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Despite the forced relocation of their tribe along the Trail of Tears in 1838, a few hardy Cherokee managed to cling on to their ancestral homelands and create the eponymous town which is now home to the Eastern Band of the Cherokee Nation. The Museum of the Cherokee Indian, and the Oconaluftee Indian Village offer an insightful look at their vibrant culture and long and fascinating history and make an ideal introduction to the region.

Great Smoky Mountains National ParkCherokee is most famous however, as a gateway to the majestic Great Smoky Mountains National Park. Named after the bluish haze that sits over the park's heavily contorted peaks, this natural phenomenon is made up of moisture and hydrocarbons released by the lush vegetation. More than 120 species of trees and over 1400 flowering plants clothe the mountains with colourful spring flowers, summer rhododendrons and then the blazing colours of autumn.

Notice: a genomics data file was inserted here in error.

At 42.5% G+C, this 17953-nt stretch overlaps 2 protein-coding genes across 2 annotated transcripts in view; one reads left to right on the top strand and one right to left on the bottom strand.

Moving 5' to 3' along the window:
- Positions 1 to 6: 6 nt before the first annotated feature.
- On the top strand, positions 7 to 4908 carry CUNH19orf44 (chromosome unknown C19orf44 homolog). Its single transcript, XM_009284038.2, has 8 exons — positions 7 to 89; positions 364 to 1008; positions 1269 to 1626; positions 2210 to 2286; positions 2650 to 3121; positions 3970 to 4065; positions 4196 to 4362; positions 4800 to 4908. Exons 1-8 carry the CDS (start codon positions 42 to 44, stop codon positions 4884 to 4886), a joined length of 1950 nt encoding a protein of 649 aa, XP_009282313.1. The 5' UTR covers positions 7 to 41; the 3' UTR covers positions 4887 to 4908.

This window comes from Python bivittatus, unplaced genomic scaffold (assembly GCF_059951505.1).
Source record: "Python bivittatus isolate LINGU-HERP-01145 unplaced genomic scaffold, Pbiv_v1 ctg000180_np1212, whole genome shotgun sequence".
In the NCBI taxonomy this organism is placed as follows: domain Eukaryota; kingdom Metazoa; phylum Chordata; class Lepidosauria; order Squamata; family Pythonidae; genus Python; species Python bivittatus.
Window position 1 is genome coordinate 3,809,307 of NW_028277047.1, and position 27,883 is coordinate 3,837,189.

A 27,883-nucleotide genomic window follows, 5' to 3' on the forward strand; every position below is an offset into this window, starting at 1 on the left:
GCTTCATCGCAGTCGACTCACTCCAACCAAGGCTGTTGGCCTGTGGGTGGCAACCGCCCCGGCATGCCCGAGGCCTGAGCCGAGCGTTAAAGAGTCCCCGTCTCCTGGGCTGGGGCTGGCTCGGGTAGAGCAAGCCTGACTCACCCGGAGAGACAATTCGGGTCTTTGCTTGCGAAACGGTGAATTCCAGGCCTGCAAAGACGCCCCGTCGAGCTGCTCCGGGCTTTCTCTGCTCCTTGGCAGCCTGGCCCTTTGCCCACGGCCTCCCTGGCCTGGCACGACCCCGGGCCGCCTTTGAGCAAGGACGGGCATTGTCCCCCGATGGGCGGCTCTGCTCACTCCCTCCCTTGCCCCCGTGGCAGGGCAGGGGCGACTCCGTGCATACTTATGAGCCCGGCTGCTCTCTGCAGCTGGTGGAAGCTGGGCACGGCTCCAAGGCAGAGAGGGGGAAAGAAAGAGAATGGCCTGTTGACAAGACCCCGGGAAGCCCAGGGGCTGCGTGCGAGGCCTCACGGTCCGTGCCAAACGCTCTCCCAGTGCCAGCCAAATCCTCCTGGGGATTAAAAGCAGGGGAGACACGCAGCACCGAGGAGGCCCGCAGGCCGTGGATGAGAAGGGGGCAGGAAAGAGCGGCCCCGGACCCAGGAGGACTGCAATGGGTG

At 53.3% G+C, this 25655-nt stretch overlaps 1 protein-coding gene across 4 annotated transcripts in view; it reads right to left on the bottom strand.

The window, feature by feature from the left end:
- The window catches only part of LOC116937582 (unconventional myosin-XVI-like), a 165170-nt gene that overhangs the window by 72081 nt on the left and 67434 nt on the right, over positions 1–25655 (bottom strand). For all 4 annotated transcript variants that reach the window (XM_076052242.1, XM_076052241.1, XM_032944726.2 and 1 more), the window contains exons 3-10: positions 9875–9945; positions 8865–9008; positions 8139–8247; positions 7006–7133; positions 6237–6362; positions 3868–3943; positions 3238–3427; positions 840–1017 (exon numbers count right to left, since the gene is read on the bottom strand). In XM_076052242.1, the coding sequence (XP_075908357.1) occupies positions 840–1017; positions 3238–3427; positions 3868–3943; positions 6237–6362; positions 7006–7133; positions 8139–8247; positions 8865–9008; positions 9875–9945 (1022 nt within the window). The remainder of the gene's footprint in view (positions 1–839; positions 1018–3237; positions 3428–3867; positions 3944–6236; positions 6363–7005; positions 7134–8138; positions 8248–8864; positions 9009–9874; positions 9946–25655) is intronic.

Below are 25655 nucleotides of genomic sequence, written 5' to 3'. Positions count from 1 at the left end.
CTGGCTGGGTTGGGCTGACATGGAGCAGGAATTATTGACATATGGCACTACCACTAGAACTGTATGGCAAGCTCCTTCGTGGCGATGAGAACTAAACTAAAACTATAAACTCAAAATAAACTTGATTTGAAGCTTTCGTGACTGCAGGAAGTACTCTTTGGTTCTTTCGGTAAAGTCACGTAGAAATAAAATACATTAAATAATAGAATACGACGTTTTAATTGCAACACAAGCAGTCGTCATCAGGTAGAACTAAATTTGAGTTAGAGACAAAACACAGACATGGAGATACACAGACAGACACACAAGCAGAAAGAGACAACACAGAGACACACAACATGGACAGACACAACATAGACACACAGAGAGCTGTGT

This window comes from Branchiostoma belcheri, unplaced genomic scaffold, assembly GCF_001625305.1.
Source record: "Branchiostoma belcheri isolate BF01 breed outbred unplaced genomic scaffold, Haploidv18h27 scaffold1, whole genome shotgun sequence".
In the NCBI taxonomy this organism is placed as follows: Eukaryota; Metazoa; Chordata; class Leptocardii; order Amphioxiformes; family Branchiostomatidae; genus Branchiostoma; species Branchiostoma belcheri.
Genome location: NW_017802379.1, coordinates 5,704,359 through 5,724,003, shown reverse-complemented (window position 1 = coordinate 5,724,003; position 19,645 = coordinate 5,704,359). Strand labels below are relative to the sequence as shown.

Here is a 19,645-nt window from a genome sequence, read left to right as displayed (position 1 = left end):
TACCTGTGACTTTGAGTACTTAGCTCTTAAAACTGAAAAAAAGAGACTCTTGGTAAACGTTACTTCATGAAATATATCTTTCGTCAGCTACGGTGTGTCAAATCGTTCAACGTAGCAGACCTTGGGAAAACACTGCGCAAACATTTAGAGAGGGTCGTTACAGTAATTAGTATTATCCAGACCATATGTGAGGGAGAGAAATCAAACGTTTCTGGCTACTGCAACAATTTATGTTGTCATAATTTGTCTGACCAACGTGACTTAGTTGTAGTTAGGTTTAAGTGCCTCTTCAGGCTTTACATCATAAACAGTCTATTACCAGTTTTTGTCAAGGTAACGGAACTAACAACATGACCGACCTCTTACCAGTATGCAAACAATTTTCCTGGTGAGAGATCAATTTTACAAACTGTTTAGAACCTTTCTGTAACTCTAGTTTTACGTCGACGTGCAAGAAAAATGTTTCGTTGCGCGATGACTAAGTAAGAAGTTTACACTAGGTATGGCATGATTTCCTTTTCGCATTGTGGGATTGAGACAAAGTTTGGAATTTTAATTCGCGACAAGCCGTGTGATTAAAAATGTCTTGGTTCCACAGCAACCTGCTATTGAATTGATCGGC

The mountains, which rise over 6000 feet in height, afford dramatic vistas at any time of year and a range of spectacular driving routes wind through the park. However, nothing beats getting out on foot on one of the many lovely walking trails. Highlights of the park include Clingman's Dome, the highest point in the park and in the state of Tennessee, Cades Cove, and Little River and Rich Mountain Roads. Keep a careful look out for wildlife as white-tailed deer are frequently seen, as well as bears, coyotes and wild turkeys.

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